Booth never fails to present a beautiful product, and Issue 9 is no exception. In fact, it’s such a beautifully produced issue, I wrote notes about it in a separate journal, unable to bring myself to scribble in the margins and ruin a good thing. A green color scheme starts on the cover with art by Jillian Nickell—a house on a hill that’s actually a sleeping creature’s back—and carries through the entire issue. Even the inside cover flaps are donned with colorful art. Luckily, the editors put in just as much care in their writing selections, so readers guilty of judging books by covers will not be disappointed when they read the work this issue of Booth holds.
The issue starts strong with the winner and runners-up of the 2015 Booth Poetry Prize, first place Paula Brancato kicking it off with her poem “The only time I ever cried at the gym.” A yoga pose breaks down a wall inside the speaker, grief centered around a miscarriage finally surfacing. In bow pose, years of life and death unravel and she examines the ways family blood is carried on and dies in others.
Runner-up Rachel Contreni Flynn in “When I open the door a boy stands there” machine gun rattles through her prose poem, a boy with ill intentions appearing on her doorstep. The speaker juggles with the role of mother: the desire to find his mom (“Where is your mother? which seems the only thing to ask in trouble”), acting almost motherly as she holds him and brings him inside her home, and reflecting finally on being a mother to her own son who needs shielding from this strange boy who needs his own shielding and mothering.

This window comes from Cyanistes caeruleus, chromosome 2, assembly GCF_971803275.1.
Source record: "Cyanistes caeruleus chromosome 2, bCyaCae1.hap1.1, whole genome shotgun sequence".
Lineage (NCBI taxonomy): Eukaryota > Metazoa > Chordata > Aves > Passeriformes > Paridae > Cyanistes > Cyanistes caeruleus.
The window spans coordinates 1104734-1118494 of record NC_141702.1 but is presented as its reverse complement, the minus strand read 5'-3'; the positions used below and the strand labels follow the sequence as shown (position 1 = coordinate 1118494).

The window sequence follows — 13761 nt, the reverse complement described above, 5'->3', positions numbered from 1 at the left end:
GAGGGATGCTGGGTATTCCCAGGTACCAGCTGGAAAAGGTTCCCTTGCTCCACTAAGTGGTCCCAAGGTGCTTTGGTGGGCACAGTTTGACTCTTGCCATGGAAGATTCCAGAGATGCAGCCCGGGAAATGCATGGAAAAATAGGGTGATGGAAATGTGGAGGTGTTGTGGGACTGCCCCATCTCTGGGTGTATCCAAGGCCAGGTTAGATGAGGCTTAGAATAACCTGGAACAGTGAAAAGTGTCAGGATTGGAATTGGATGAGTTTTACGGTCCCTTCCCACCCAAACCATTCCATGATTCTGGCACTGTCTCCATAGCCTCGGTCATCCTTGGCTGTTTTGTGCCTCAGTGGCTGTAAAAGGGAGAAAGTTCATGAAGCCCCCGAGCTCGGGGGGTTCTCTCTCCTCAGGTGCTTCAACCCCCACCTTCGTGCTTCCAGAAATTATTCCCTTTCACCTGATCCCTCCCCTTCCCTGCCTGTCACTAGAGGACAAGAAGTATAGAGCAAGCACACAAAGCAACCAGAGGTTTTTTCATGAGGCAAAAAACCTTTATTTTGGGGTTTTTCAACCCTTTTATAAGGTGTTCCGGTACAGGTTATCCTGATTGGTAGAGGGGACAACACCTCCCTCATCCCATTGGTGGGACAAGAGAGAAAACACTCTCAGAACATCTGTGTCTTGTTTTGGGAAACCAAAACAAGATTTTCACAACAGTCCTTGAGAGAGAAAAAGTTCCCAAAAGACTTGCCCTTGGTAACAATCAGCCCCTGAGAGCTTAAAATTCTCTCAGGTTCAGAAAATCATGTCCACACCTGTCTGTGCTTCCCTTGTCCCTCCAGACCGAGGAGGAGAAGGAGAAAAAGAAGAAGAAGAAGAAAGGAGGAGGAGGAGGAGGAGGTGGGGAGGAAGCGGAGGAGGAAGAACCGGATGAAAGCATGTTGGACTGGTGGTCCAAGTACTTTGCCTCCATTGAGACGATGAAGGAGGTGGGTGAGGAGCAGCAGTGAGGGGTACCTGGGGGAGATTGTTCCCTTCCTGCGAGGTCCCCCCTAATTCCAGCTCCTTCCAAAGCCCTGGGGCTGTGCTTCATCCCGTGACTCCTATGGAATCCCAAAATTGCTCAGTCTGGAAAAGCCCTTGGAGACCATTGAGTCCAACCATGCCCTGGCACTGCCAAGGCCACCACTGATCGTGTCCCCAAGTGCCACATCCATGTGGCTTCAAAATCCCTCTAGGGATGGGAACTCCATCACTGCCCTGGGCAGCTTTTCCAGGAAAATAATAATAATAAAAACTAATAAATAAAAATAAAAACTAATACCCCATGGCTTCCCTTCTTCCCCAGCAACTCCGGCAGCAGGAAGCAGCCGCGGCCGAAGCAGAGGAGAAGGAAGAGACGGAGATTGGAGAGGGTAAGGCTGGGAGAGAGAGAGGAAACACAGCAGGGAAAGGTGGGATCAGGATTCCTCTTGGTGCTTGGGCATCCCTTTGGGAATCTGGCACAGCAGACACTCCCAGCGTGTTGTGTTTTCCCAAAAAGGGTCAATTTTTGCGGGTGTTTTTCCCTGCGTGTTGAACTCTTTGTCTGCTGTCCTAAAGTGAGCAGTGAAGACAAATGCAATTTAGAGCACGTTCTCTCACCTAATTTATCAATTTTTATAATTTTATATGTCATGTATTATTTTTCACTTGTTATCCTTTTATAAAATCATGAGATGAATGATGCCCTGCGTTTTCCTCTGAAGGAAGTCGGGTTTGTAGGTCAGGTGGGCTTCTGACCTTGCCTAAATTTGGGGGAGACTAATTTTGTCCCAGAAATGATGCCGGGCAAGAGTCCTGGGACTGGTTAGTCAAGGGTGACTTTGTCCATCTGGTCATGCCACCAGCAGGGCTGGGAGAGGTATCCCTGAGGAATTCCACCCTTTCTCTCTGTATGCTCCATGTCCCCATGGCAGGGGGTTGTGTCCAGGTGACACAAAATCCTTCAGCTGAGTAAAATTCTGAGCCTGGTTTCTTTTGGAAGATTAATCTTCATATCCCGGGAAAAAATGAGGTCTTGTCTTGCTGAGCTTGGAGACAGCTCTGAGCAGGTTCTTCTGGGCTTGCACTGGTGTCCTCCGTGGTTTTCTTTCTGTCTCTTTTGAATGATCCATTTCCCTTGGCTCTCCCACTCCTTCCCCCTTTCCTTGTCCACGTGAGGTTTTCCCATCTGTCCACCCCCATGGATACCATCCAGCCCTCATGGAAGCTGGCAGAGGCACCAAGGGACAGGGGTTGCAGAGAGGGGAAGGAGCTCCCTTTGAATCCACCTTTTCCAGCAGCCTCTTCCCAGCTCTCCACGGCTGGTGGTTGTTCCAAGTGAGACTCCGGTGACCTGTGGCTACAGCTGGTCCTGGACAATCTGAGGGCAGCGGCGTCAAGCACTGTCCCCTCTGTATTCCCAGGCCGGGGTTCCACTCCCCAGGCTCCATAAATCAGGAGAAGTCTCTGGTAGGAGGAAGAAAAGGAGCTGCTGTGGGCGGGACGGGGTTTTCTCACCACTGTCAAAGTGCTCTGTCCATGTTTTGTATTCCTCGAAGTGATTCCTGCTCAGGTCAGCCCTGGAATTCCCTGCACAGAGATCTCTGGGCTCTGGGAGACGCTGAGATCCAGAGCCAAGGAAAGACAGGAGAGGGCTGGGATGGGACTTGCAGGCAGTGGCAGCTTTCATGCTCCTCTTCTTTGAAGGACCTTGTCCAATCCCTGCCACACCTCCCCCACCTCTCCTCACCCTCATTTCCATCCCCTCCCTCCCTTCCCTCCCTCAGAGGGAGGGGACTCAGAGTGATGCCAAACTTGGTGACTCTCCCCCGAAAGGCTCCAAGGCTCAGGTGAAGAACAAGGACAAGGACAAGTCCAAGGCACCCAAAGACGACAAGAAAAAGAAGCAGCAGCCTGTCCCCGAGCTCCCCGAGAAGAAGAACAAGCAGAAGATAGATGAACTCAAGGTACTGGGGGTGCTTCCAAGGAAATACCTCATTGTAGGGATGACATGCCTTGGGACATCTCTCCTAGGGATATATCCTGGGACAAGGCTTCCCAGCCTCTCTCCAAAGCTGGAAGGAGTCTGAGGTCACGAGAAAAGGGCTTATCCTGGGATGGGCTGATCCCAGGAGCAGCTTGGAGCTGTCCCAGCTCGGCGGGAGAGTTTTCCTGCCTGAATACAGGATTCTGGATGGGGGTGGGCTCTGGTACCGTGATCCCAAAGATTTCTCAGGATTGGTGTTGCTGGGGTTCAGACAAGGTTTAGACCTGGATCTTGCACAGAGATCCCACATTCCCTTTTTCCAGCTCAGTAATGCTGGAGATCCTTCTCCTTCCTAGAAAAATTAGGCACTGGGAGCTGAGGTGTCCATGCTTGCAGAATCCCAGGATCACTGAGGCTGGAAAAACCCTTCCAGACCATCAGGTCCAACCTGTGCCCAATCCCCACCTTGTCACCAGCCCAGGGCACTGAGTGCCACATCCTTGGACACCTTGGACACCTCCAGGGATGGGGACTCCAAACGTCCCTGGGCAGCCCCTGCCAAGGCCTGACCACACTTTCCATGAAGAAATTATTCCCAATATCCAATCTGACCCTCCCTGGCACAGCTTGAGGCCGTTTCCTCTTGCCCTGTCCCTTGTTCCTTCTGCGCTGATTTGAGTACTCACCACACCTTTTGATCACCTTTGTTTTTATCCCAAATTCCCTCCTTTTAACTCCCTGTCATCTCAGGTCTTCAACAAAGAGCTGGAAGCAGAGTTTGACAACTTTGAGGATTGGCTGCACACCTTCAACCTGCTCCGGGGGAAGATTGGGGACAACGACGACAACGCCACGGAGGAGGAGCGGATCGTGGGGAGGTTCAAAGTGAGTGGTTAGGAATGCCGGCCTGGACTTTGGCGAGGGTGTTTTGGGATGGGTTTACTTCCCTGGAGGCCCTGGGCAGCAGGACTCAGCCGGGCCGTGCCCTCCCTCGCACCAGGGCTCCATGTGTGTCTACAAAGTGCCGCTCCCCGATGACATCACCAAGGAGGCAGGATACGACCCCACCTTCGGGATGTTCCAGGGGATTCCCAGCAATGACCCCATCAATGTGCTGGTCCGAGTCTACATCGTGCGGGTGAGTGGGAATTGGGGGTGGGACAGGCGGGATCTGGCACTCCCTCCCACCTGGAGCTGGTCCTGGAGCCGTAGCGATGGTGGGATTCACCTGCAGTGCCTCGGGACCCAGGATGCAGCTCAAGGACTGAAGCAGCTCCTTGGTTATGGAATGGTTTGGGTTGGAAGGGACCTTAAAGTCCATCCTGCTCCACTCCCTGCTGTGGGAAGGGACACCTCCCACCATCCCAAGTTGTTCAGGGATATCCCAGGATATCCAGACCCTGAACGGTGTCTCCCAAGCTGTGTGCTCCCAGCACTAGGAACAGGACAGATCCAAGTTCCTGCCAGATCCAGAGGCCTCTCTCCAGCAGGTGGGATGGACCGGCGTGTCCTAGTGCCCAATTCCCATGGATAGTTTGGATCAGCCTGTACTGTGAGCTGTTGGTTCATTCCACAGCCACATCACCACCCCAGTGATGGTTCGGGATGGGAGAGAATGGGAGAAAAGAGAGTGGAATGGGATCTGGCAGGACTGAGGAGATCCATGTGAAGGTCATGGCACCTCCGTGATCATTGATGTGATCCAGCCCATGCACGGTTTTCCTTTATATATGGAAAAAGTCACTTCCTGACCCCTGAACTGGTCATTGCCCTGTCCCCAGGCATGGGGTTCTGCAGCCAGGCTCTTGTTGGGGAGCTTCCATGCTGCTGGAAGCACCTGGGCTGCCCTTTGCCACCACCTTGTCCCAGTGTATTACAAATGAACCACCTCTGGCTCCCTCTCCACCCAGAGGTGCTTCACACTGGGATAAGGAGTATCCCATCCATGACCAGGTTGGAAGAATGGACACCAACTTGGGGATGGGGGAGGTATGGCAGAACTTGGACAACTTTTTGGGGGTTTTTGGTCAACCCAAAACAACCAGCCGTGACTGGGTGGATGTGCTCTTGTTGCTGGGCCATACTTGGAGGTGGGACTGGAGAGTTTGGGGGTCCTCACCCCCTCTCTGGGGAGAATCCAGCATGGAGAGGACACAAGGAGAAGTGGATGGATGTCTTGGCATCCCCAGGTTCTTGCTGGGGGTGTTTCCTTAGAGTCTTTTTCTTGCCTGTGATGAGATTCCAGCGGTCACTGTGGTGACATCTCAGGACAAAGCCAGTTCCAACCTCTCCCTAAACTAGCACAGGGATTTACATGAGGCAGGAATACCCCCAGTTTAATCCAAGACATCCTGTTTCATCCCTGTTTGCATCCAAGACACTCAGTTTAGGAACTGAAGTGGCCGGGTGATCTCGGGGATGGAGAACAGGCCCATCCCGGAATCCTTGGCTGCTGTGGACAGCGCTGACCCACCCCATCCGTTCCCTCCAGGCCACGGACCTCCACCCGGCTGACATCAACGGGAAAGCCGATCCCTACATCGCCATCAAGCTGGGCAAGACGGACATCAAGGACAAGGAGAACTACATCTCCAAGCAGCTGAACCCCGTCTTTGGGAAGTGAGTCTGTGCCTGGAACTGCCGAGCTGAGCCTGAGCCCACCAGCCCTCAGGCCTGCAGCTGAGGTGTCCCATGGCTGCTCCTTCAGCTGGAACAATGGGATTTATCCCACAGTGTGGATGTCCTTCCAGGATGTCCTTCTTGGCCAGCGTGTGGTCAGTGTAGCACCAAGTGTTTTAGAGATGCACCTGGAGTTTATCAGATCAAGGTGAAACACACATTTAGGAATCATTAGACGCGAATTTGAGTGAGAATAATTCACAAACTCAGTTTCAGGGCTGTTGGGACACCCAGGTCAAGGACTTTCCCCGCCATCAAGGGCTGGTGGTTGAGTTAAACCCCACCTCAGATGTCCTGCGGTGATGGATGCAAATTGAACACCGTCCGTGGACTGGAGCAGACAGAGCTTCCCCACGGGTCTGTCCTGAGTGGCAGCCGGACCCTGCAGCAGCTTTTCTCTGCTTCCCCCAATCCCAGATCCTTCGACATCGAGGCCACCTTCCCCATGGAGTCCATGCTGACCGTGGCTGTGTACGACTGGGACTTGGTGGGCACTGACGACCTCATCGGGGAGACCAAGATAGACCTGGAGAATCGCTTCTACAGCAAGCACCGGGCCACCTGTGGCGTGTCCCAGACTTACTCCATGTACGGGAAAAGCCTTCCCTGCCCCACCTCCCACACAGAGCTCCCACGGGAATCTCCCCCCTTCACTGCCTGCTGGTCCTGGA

An interview with Tim O’Brien breaks up the creative work, the conversation ranging from his experience as a Vietnam vet, to connections between golf and writing, ending with two pieces of advice for writers: be incredibly stubborn by writing every day, and read lots. While not the most original piece of advice to writers, O’Brien presents it with heart and gives his own unique twists.
Unique twists can be found in a lot of pieces of work in this issue. In his story “Everything Strange and Unknown,” Joe Meno seamlessly ties together humor and sadness. Paul’s wife has just left him for a ping-pong player (which no one can take seriously) and he now must bumble through raising his kids alone:
I try as best I can to keep it together. The kids are all good sports. There are three or four of them, and every one of them is a different age, if you can believe that. I make most of their meals in a blender. Sometimes it’s scrambled eggs; sometimes it’s just margarita mix. I try to be open to suggestions and not take their criticism personally.
Readers continue to cringe their way through an awkward sort-of date with Paul’s daughter’s music teacher, and it’s tempting to be another observer who finds Paul’s plight comical. But there are soft, bittersweet moments that reel back readers in and push them toward sympathy, like Paul’s daughter saying, “‘Daddy. You and I will always be best friends,’” after a breakfast of freezer-burned ice cream. The darkness and humor of Meno’s story continue through much of the writing this issue, either as standalone feelings or flawlessly blended like Meno’s.
Even the art carries this whimsicalness. Jillian Nickell’s illustrations can be found throughout the issue and I loved each one of them. The creatures pictured look as though they just stepped out of a dream: hedgehogs with crazy up-dos, a snail bravely riding a sailboat (a snailboat?), and an octopus on a bike with six pedals.
Issue 9 of Booth is as magical as Nickell’s creatures. Readers will walk away enchanted by the unique writing inside, with a new piece of art to add to their bookshelf.